Singapore’s richest horse race draws Chinese elite

February 23, 2015 4:50 am
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The 1,800-metre, nine-horse contest was timed to coincide with the lunar new year weekend, when many Chinese travel overseas/XINHUA-File
The 1,800-metre, nine-horse contest was timed to coincide with the lunar new year weekend, when many Chinese travel overseas/XINHUA-File
SINGAPORE, Feb 23 – Singapore’s richest horse race debuted Sunday with hundreds of wealthy mainland Chinese in attendance, raising organisers’ hopes that their growing interest in the sport would fuel a regional circuit.

The Sg$3.05 million ($2.44 million) China Equine Cultural Festival Singapore Cup was won by US-based Parranda, ridden by Belgian Christophe Soumillon.

The 1,800-metre, nine-horse contest was timed to coincide with the lunar new year weekend, when many Chinese travel overseas.

Organisers China Horse Club said 500 Chinese guests who are “chief executives and above” as well as government officials and celebrities attended Sunday’s race.

A total of 12,000 people including Singapore’s avid horse-racing community attended the event.

Teo Ah Khing, the Malaysian head of the Tianjin-based elite racing group, said the race was a test bed for plans to host a series of other international races for a similar elite Chinese crowd.

“The whole idea is to tap on a vacuum, a demand for a lot of Chinese from the mainland who travel overseas and read a lot about the big international races,” said Teo, a self-made billionaire.

“The affluent mainland Chinese want to be known as owners of stallions, owners of internationally-renowned stallions,” Teo told AFP in an interview before the race.

Many of the high net-worth Chinese spectators donned finery, rekindling images of the centuries-old Britain’s Royal Ascot with men in crisp tailored suits and women sporting colourful hats.

The race was limited exclusively to horses from China Horse Club’s stables.

The club, which owns dozens of mares in stables around the world in partnership with Ireland’s Coolmore racing empire, has runners that have won top-tier races including in Australia, the United States and France.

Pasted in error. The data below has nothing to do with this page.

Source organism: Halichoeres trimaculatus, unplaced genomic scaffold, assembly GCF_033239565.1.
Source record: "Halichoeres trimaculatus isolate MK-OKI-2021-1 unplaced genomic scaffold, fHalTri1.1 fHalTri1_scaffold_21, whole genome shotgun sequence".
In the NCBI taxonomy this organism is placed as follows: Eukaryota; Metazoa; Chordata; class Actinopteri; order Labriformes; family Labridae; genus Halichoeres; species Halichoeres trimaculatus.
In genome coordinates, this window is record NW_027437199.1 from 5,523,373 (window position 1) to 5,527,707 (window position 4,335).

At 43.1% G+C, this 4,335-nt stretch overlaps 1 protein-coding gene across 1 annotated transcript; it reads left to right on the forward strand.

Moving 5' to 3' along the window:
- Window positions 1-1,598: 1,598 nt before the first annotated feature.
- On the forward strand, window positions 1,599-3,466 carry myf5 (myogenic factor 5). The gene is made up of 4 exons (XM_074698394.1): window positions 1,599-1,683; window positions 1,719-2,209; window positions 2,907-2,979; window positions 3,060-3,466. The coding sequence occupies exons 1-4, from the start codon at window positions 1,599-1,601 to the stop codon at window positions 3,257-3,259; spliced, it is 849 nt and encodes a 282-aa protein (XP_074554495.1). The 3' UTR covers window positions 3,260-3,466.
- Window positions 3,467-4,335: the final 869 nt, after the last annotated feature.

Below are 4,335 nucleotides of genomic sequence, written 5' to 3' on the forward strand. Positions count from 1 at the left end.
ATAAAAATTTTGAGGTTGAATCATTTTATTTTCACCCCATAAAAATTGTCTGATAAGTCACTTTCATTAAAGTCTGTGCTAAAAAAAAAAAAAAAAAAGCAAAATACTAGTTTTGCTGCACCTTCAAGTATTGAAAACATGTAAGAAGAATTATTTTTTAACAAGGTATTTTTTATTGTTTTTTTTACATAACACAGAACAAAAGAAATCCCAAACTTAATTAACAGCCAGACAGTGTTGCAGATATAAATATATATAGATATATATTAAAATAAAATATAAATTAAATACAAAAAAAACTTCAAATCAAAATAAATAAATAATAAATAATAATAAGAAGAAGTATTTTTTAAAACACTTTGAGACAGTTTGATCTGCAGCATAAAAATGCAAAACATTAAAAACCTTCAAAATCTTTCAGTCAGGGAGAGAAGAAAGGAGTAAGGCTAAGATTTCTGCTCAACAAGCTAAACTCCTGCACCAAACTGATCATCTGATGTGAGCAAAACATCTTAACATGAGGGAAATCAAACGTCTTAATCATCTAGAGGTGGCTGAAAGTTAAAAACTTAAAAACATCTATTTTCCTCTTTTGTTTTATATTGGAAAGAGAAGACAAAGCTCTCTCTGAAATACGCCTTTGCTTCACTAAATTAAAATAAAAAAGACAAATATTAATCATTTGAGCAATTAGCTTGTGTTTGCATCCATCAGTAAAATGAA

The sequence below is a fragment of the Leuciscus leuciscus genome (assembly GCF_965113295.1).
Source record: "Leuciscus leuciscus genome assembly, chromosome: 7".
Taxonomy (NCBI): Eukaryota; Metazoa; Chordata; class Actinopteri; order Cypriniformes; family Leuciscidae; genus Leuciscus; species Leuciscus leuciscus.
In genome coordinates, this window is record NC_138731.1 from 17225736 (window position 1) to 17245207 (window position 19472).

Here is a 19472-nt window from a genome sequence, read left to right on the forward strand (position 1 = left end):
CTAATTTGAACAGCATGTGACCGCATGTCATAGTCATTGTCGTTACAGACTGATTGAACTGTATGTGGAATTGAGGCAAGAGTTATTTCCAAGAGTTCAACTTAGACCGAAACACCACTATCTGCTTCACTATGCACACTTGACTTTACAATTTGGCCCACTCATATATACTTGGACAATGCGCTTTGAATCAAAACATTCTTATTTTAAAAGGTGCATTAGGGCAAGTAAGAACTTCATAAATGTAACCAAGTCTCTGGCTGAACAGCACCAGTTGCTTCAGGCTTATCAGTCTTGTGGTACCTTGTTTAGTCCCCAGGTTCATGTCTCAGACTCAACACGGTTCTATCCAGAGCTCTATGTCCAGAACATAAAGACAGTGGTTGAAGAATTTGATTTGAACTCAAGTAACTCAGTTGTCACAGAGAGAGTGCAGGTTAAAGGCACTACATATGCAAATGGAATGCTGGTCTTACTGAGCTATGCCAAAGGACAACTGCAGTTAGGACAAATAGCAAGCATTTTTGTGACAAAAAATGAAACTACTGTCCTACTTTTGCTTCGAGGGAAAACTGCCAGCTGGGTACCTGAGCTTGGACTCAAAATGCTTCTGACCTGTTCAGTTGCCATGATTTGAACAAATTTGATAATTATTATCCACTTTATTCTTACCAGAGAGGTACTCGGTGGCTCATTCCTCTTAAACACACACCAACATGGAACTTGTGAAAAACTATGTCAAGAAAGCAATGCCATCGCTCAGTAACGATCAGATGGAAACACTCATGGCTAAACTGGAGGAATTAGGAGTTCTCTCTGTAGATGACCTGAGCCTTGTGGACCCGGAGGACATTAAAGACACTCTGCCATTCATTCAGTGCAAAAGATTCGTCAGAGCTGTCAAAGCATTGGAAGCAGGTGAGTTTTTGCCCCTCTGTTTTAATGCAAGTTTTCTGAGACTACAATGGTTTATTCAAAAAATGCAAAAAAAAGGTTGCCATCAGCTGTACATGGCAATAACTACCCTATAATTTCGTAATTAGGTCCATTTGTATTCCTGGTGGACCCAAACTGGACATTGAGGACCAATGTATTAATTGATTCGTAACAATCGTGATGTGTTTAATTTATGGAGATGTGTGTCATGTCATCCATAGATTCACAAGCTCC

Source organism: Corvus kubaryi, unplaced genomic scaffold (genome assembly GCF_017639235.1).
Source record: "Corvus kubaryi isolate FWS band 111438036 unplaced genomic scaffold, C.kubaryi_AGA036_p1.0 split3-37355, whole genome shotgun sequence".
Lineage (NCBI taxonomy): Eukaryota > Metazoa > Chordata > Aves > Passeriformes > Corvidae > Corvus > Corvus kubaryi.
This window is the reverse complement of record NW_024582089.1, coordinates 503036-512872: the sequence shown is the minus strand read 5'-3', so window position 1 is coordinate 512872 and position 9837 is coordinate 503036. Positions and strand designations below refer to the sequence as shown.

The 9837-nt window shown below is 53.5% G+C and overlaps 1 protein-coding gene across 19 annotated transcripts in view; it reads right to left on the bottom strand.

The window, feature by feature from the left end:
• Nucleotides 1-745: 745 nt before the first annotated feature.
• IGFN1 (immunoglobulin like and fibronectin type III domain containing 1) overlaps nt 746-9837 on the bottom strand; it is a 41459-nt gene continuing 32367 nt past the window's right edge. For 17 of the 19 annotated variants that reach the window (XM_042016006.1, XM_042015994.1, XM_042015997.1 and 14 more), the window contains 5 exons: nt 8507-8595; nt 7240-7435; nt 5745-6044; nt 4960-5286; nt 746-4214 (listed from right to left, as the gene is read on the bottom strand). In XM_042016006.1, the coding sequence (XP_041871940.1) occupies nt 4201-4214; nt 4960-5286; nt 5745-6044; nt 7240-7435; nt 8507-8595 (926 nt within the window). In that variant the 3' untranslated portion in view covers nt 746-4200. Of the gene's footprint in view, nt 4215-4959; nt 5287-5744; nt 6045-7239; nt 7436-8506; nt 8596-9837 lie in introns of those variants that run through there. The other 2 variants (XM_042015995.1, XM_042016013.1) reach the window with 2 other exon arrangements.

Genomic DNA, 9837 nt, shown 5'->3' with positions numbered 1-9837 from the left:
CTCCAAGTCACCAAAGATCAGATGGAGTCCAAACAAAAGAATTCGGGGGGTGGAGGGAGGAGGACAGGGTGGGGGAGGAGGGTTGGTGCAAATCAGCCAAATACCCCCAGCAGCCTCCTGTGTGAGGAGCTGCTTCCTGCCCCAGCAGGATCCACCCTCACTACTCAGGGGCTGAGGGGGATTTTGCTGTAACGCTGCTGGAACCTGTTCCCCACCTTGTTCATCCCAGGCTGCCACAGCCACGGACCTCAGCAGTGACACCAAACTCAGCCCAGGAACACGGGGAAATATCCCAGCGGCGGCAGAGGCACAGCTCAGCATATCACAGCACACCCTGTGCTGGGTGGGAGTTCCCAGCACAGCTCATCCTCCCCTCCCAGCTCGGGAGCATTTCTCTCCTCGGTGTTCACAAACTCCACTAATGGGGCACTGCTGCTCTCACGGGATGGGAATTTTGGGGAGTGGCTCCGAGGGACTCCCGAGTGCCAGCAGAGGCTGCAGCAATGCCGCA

Teo said many of the wealthy Chinese attending the race “are interested to know what racing can bring in terms of upgrading themselves… networking and business opportunities”.

“The race will bring the Chinese to the world, and the world to China,” he added.

China, with a population of 1.4 billion, had 2.38 million millionaire households in 2013, trailing only the United States which had 7.14 million, according to the Boston Consulting Group’s Global Wealth 2014 report.

Teo, who was involved in building Dubai’s Meydan racecourse, said the China Horse Club plans to set up a horseracing circuit aimed squarely at increasingly well-travelled wealthy Chinese who are keen on latching onto the sport for networking purposes.

The annual calendar could feature races in cities across Asia, North America, Europe and Australia, he said.

Chinese spending on international travel in 2014 rose to $165 billion from $129 billion in 2013, according to latest government data.

Teo said such figures meant an international horseracing circuit catering to affluent, globetrotting Chinese and modelled after motor racing’s glitzy Formula One, which generates revenues of about $2 billion annually, “can be easily imagined”.

“It will be much bigger than that…in horseracing there are thousands of stallions, so the business model in terms of size and consumption is much bigger than…in F1,” Teo said.

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